Rape Crisis Network Ireland today strongly suggests to the Cabinet that it is not timely to consider the lowering of the age of sexual consent. The State continues to fail to meet its obligations to protect and empower children.
Fiona Neary, RCNI Executive Director said, ‘RCNI read with dismay today that the Cabinet is to discuss lowering the age of consent to sexual activity today (17th Dec. 2013) from 17 to 16. RCNI are opposed to lowering the age. The age of consent is there to protect vulnerable children from coercion, pressure and abuse. The age of consent is not designed or used to punish teenage respectful experimentation.
‘Sexual experimentation and relationships between children are commonly far from benign. In RCNI’s latest report, Hearing Child Survivors of Sexual Violence we found that 37% of the perpetrators of sexual violence against children were themselves children. These child perpetrators were near or of the same age as their victims.
‘When we live in a culture obsessed with protecting our children from the less common stranger danger and the older predator, it leaves the child being threatened and abused by a peer isolated and vulnerable. Already we struggle to empower these vulnerable children to even name their experiences of sexual violence in the face of an increasingly sexualised culture and the complicity of so many commentators and leaders who characterise these exploitations as romantic. In the face of these gross failures, the age of consent is one of the paltry supports we offer our vulnerable older children.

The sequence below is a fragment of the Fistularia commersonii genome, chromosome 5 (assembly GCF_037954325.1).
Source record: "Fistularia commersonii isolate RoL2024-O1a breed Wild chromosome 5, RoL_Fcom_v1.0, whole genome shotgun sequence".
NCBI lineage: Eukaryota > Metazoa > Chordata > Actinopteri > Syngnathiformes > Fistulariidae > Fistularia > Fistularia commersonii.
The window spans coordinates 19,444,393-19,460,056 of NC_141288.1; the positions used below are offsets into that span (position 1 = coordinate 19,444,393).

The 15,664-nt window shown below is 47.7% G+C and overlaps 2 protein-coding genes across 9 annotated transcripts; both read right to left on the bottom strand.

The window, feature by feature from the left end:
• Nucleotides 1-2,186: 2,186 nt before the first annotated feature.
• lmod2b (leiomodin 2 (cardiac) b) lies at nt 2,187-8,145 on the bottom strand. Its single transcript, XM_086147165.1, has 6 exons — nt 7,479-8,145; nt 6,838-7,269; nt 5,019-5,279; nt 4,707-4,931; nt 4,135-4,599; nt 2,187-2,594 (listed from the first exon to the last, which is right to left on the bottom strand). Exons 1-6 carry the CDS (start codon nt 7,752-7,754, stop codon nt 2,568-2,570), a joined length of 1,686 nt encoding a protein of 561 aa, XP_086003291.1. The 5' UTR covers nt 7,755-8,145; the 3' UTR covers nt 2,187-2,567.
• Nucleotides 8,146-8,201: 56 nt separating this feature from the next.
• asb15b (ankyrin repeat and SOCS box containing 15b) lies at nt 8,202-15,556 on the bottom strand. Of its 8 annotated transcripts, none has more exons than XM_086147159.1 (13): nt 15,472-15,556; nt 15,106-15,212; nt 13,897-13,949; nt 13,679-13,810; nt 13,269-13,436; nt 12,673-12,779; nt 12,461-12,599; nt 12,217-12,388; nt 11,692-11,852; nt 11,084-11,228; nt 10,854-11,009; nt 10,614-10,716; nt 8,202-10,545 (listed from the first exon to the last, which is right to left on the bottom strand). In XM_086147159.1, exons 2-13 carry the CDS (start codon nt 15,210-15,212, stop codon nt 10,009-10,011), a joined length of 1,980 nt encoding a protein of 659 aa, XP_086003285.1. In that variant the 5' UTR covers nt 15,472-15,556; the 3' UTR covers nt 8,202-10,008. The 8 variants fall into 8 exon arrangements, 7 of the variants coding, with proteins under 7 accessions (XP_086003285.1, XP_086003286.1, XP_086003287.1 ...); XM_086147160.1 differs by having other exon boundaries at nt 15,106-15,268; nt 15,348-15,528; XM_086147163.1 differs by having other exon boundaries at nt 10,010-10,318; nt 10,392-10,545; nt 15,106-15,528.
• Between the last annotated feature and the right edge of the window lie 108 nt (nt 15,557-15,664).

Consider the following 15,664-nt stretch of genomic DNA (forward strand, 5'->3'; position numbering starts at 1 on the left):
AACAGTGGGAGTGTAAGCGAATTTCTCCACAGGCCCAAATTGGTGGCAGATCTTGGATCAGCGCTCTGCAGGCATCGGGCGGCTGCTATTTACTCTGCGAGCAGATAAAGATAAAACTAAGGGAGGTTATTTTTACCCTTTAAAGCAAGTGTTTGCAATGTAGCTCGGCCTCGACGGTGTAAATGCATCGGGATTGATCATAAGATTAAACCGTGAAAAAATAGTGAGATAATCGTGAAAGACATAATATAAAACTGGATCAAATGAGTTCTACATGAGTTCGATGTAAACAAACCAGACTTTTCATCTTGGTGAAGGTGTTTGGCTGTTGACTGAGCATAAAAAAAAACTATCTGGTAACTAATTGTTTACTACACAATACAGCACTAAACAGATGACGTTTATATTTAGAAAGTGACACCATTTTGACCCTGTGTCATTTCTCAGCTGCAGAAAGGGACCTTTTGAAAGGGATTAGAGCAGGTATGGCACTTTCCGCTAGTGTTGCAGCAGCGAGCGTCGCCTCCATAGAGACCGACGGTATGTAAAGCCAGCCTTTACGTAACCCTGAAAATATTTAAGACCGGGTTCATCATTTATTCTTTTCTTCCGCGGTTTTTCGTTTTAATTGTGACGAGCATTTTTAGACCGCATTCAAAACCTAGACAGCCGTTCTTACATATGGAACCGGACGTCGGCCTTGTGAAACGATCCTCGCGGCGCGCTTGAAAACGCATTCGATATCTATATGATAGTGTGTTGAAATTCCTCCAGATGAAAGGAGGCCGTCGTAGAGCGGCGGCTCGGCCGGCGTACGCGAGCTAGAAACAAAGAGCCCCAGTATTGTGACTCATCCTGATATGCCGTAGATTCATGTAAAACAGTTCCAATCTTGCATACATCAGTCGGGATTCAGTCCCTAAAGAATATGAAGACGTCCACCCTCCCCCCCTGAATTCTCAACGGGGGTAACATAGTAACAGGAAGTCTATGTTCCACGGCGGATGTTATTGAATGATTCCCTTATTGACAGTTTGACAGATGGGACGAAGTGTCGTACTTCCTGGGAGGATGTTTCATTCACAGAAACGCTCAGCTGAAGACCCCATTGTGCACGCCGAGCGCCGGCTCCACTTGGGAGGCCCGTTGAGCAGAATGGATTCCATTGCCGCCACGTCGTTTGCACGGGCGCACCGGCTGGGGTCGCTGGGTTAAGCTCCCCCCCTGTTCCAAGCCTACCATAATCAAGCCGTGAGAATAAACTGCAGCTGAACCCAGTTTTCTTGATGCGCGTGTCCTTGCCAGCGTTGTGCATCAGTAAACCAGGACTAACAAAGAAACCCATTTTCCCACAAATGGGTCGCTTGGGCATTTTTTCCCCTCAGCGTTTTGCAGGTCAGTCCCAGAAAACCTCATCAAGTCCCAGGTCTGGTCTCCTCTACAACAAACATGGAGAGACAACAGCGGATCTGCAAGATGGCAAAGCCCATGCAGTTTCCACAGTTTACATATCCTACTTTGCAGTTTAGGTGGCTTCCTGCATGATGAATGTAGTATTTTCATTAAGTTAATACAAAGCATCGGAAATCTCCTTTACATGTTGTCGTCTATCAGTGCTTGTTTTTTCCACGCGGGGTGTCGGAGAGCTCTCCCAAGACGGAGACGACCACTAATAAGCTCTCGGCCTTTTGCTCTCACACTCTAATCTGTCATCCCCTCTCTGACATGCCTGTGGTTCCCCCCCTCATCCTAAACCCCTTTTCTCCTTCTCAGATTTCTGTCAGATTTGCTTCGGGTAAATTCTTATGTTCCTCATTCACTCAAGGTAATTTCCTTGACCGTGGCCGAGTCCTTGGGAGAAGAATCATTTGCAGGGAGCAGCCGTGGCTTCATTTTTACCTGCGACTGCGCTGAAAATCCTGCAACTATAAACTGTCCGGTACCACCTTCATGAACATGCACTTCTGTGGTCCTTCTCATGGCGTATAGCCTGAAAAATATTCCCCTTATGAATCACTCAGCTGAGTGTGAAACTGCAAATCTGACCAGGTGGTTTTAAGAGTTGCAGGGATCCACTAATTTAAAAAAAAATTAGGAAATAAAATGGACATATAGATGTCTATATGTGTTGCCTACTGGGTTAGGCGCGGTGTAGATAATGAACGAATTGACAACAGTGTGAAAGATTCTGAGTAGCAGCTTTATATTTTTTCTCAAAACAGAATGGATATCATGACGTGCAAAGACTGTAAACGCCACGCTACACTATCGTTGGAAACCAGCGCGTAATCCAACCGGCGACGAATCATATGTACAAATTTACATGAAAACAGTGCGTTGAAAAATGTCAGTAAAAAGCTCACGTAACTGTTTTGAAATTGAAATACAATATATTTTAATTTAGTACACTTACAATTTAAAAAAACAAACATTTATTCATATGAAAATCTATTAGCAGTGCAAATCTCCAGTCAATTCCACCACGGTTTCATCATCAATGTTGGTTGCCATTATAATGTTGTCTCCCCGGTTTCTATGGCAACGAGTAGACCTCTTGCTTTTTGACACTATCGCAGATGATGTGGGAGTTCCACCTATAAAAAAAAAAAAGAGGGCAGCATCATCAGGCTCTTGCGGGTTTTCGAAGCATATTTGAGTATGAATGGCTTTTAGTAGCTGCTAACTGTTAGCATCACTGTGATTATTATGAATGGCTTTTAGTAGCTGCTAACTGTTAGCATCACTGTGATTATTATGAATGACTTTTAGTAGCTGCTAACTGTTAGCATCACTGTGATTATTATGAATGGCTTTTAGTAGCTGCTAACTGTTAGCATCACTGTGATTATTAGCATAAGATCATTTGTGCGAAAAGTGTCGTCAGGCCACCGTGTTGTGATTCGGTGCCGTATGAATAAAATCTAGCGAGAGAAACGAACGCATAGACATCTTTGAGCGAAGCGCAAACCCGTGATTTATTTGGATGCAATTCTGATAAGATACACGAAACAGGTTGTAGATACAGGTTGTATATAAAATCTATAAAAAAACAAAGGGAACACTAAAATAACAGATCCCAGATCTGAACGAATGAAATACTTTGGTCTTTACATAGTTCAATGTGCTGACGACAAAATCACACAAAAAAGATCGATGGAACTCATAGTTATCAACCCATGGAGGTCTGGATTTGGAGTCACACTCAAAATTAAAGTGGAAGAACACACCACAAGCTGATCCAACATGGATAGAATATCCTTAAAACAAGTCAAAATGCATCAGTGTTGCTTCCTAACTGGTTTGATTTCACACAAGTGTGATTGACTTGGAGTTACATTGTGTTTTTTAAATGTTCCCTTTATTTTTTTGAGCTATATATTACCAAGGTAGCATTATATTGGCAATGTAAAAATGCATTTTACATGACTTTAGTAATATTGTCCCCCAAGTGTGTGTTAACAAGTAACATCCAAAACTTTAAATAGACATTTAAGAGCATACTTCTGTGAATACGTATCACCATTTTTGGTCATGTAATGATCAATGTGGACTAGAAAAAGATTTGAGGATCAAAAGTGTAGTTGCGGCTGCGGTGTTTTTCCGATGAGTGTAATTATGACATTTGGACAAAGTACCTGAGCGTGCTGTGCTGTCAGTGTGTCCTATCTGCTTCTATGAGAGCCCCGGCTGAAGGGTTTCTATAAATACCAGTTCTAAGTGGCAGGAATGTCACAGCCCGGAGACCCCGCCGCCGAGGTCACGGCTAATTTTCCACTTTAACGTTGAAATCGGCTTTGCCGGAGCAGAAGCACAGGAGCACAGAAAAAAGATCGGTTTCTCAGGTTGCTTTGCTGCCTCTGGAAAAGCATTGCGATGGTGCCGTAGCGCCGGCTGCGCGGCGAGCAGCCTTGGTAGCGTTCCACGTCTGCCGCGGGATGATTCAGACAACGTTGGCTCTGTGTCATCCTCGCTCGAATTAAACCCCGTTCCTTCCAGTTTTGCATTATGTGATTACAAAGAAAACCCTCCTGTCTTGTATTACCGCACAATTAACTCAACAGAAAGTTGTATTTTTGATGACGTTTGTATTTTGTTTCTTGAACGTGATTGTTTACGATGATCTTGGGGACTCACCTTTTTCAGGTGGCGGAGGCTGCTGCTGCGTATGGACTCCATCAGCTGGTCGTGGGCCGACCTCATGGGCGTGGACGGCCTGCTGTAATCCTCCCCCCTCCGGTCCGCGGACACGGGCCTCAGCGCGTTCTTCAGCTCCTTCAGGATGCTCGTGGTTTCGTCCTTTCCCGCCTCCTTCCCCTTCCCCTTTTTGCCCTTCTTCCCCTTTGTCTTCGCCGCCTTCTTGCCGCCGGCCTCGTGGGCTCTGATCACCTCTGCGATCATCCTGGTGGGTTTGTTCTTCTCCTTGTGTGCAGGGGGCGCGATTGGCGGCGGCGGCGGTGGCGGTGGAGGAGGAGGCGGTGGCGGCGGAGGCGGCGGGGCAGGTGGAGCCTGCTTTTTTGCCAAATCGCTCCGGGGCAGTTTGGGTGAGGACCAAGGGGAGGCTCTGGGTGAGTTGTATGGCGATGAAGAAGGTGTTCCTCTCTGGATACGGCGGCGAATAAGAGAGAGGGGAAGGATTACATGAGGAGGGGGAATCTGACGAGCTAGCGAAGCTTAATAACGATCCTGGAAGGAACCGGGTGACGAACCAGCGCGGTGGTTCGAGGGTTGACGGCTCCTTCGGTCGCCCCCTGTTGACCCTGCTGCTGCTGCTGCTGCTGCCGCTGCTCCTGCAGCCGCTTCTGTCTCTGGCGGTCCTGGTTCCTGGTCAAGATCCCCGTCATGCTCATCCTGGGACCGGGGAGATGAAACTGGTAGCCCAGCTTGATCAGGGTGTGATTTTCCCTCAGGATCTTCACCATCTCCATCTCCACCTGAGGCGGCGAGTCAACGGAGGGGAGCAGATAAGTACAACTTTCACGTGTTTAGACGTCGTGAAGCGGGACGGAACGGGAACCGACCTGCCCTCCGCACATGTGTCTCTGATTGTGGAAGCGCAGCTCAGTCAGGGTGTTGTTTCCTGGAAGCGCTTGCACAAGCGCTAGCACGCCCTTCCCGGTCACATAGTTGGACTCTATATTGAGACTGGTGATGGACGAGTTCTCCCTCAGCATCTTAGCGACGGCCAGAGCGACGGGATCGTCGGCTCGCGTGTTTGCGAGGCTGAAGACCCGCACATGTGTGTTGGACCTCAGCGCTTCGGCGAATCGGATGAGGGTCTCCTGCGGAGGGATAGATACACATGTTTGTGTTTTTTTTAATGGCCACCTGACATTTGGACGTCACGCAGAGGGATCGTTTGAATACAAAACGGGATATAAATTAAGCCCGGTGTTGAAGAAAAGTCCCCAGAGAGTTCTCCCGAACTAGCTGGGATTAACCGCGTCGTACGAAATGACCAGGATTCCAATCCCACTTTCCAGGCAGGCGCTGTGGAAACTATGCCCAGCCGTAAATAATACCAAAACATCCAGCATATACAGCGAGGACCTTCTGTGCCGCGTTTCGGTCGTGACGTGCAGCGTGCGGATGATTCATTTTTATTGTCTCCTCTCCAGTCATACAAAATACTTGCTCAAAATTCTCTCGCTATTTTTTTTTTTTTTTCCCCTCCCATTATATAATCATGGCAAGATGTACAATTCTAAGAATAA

‘Lowering the age of consent may simply undermine the State and the justice system’s capacity to respond to these crimes.
‘RCNI would respectfully suggest that before consideration of lowering the age of consent the government might consider its statutory obligations in terms of supporting, protecting and empowering children, in particular, the neglected older child.
‘RCNI call on the Cabinet to consider urgent action on addressing the vulnerability of the teenage child. With insufficient resources, time and commitment our education system does not equip children to engage safely, within our cultural context, in respectful sexual relationships. Within the proposed new junior cycle even the little we have is to become an optional short course. There are no national guidelines or action plans to address sexual harassment and assault in our schools. There is no prevalence study of the everyday assaults and harassment teenagers are subject to by their peers. Specialist support structures are inadequate and under resourced. The nascent Child and Family Agency, Rape Crisis Centres and CARI services are not adequately resourced.
‘The State has turned a blind eye to the specific needs of the teenage child. To contemplate lowering the age of consent with so little done or said to address their vulnerability would be to compound this neglect.
‘RCNI continue to support the Minister Alan Shatter’s stance which he articulated in 2006 regarding the age of consent. In the Oireachtas Committee Report on Child Protection in 2006, lowering the age of consent was the only recommendation of 62 in total that did not receive the unanimous support of the Oireachtas Committee, it is therefore appropriate in our opinion that it would remain un-actioned.’